Friday, 3 January 2014

The Dresses That Changed Fashion

Over the years, we have seen some shocking, beautiful and captivating dresses. From Princess Diana's wedding dress and Versace's safety-pin number to that wedding dress worn by Carrie Bradshaw, Marie Claire has edited the dresses that changed fashion. Check out the full 50 here

Kate Middleton's Sarah Burton Wedding Gown
I think its fair to say majority of the people who watched Kate and Will's wedding were only watching for THAT wedding dress. 
Audrey Hepburn's Givenchy Dress
The most iconic of all dresses. Mention Breakfast At Tiffany's and everyone think of this dress. It has become the most infamous little black dress in fashion and one of the most iconic looks in the history of film.
Vivienne Westwood's Lily Dress
Remember Carrie Bradshaw's extravagance of a wedding dress in Sex And The City? Well it  rose to fame following its appearance and inspired a new generation of structured, corseted dresses, and the cocktail version worn by Nicola Roberts, Sandra Bullock, Nigella Lawson and Sarah Jessica Parker herself – completely sold out, despite retailing at over £4,000. 
Princess Diana's Revenge Dress
The iconic 'revenge' dress designed by Christina Stambolian was worn to a  party by Diana the day after Prince Charles publicly admitted he had been having an affair with Camilla.
Mary Katrantzou's 'Room' Collection
Katrantzou's spring 2011 collection was genius. Having a lampshade for a skirt? Inspired. The range of dresses also solidified the digital print trend that she helped to create. 
The 'Shall We Dance?' Dress
Weighing 44 pounds, this voluminous ballgown from The King and I is a dress of it own rights.
J-Lo's Versace Dress 
We all remember when J-Lo arrived at the 2000 Grammys wearing THAT Versace tropical-print, plunging, sheer dress.
The Yves Saint Laurent Mondrian Dress
The iconic dress from YSL's autumn/winter 1965 collection was inspired by Dutch artist Piet Mondrian. The idea of a wool shift dress printed with block primary colours was quickly copied on the high street and became the look of the sixties. It's the piece the designer is still best known for.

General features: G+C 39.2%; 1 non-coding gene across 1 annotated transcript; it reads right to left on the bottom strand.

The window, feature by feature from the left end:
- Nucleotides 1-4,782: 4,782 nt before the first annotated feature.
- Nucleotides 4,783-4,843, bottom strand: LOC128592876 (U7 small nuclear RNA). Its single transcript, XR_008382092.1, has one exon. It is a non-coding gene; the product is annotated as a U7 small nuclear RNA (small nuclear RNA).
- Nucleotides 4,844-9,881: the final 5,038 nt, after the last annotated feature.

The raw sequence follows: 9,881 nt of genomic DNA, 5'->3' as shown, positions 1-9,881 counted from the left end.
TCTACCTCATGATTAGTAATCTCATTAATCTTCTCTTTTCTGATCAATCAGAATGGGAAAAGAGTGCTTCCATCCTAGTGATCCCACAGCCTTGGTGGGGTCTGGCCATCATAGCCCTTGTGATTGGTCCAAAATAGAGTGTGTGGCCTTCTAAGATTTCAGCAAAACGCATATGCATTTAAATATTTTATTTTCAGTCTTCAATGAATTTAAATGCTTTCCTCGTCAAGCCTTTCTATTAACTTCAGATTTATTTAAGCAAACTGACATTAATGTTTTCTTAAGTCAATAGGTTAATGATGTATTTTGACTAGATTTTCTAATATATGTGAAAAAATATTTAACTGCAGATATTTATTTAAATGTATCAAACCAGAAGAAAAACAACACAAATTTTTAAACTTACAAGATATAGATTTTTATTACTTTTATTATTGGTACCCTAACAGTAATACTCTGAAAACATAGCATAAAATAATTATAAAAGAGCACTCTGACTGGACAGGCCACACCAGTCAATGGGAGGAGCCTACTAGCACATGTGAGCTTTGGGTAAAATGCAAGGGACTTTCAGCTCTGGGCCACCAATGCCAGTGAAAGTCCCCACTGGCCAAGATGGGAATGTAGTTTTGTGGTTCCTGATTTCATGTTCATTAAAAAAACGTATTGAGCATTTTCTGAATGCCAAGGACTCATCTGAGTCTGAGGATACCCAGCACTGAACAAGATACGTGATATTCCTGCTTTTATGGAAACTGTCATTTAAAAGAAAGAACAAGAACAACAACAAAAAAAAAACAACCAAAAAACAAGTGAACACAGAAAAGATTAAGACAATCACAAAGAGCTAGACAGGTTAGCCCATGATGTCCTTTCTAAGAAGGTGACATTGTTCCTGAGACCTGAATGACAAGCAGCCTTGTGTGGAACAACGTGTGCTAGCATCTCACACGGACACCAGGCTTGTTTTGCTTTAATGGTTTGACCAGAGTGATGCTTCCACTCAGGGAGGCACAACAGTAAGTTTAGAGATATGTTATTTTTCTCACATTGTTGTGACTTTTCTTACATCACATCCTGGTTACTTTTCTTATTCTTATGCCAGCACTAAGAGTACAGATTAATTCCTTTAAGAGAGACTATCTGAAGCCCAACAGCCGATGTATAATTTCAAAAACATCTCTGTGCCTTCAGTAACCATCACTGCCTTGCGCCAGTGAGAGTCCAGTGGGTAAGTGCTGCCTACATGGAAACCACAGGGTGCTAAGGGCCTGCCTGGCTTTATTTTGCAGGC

Grace Jones In Keith Haring
Andy Warhol introduced Grace Jones and Keith Haring in the mid-eighties and, though the pair worked together on many projects, it was the 20ft Haring dress that the singer wore to a New Year's Eve party in 1987 that most people remember.
Versace's Safety-Pin Dress
Everyone remembers seeing Liz Hurley step onto the red carpet for the Four Weddings and a Funeral premiere wearing Versace's now-iconic safety pin dress.
Chanel's Little Black Dress
Even though the Little Black Dress was not invented by her, Coco Chanel has become synonymous with the staple style since she dressed Audrey Hepburn in 1926. Chanel predicted that the style would become the 'uniform' for women's evening wear. And how right she was. 
That Swan Dress
Who can forget this swan dress Bjork wore to the 2001 Oscars? I still don't understand why anyone will design such a thing? 
Lady Gaga's Meat Dress
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Source: Marie Claire UK



  1. The meat dress still scares me..
    Nice post!

    x Angela

  2. Wow, I used to put safety pins on all my clothes in middle school. Now I know why I was inspired to do that, lol.

  3. ohh I loved Mary Katrantzou's collection! so creative:)
    Emma xx

  4. The Givenchy gown from Breakfast at Tiffany's will always be my favourite - but there's no doubt that all of these dresses have had an impact on fashion!

  5. Ahahahaha the meat dress tho, I still love gaga :)

  6. Thank you very much for your nice comment
    This article is very interesting !! I didn't know that the Audrey Hedburn's dress was from Givenchy

    xx Inès